The Huntsman: Winter’s War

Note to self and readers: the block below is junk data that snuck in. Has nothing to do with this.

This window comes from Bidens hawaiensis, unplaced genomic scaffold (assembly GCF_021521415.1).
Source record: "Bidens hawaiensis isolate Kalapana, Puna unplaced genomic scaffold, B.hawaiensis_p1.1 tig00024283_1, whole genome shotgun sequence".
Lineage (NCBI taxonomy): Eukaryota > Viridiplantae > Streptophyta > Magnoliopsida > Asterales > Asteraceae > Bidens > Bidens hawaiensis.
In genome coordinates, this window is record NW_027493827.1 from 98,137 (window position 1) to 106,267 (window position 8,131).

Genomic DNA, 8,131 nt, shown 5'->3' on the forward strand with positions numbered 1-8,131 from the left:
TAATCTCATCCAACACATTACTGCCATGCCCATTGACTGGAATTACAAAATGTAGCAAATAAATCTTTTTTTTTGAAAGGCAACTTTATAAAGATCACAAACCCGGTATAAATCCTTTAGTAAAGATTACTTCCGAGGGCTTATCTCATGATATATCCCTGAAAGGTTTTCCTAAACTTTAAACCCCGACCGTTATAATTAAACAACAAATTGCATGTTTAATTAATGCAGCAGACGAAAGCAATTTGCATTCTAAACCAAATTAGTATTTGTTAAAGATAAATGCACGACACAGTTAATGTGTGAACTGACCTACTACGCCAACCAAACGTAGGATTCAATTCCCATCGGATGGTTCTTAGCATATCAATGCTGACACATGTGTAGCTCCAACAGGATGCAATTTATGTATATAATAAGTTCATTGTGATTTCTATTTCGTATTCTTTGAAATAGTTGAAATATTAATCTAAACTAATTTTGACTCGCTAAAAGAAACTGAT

I went to work in the rain.  All I could think of was my paycheck for next week.  I took the bus out to the Grand Lake Theatre so that I could see “The Huntsman: Winter’s War.”  I don’t know if kids are going to see this movie, but it seems awfully violent for a young audience.  The fusion of The Snow Queen and Snow White makes the movie feel like a spin-off of “Frozen,” with a lot of dark changes.  I would say that the chemistry between Chris Hemsworth and Jessica Chastain was terrible.  I couldn’t stand Sara’s fake accent.  I usually like watching Jessica Chastain.  During the Huntsman’s fight scene, I felt that I couldn’t see much of anything.  It was difficult to make out the action with the photography and editing.  I could not believe in Sara as some kind of super warrior.  I waited a long time to see Charlize Theron, and she was like the liquid crystal Terminator, which I really hated.  I felt like she had to wipe some trash that was stuck to her face above the eyes.  The dwarves and the mirror scene made me think that I was watching a Lord of the Rings movie.  The entire movie felt like a mixture of different elements that were thrown together and not making a combination that worked.  I don’t know why Emily Blunt was cast as Freya.  I thought she was more like a Saturday Night Live parody of a fairy tale queen than someone you could take seriously.  An old man who sat two rows in front of me seemed like a big fan of this movie and “Snow White and the Huntsman.”  I felt myself getting tired of both movies and thinking that it wasn’t worth the effort to watch them.  The presence of Nick Frost and Rob Brydon made me wonder where Simon Pegg and Steve Coogan were.  They were the comic relief in this messy movie, and they and the female dwarves were mildly amusing.  The move drags on to a conclusion that feels hardly worth watching.  I felt like I was watching the Revenge of the Sith of this series.  The movie has received quite a few negative reviews.  I wouldn’t say that the movie is that bad, but everyone might want to wait until next weekend to spend their movie money.  I was tired when I left the theatre.  I felt rather grateful that I spent only six dollars on the movie.  It was raining lightly when I got to the bus stop.  Two men were talking about the Warriors, and whether Stephen Curry should play in the next game against the Rockets.  I stopped to buy a chicken burrito on the way home.  I watched the Partridge Family episode “Anatomy of a Tonsil.”  Shirley was preparing to make either stuffed bell peppers or tuna casserole for their dinner.  At the end, Laurie said that she could go for a salami sandwich, although she never ate anything.  It was questionable whether Danny ever regained his voice after the tonsillectomy.  I watched the NUMB3RS episode “Greatest Hits.”  Henry Winkler was a guest star.  This episode aired nearly seven years ago already.  I heard on the news that the A’s won their first game in Toronto.  Now if they can only return to the Coliseum and win some games.  I watched part of the Tonight Show from February 21, 1984, with Mariette Hartley as a guest.  She talked about not being very tactful.  I could see how see could have some psychological problems.  The first Star Trek movie was on one of the movie channels, and I watched the end of it.  I liked some of the special effects, but the ending was a letdown.  There really had to be more to it than just a machine and a code.  The new uniforms didn’t look too good.  They certainly should have started with a stronger script.  The title was terrible, because we didn’t need to be reminded that it was a motion picture instead of a long television episode.  If Isaac Asimov liked the ending, he didn’t have much sense of drama.  The next movie was “Wee Willie Winkie” with Shirley Temple.  The movie was directed by John Ford.  It was originally released in 1937.  I was too tired to stay up and watch it.  Some of the people who died on April 23 include William Shakespeare (1616), Harold Arlen (1986), Otto Preminger (1986), Paulette Goddard (1990), Cesar Chavez (1993), Howard Cosell (1995), and David Halberstam (2007).  Today is a birthday for George Lopez (65), Valerie Bertinelli (56), Michael Moore (62), Joyce DeWitt (67) and Lee Majors (77).  According to the Brandon Brooks Rewind radio segment for April 23, the Ash Grove at 8162 Melrose Avenue in West Los Angeles was destroyed by a fire in 1969.  In 1987, Carole King sued Lou Adler for breach of contract, asking for $400,000 and rights to her recordings.  In 1995, Howard Cosell died in Manhattan at age 77 of a cardiac embolism.  In 2002, Jerry Lee Lewis announced that he and his sixth wife Kerrie were divorcing after 17 years of marriage.

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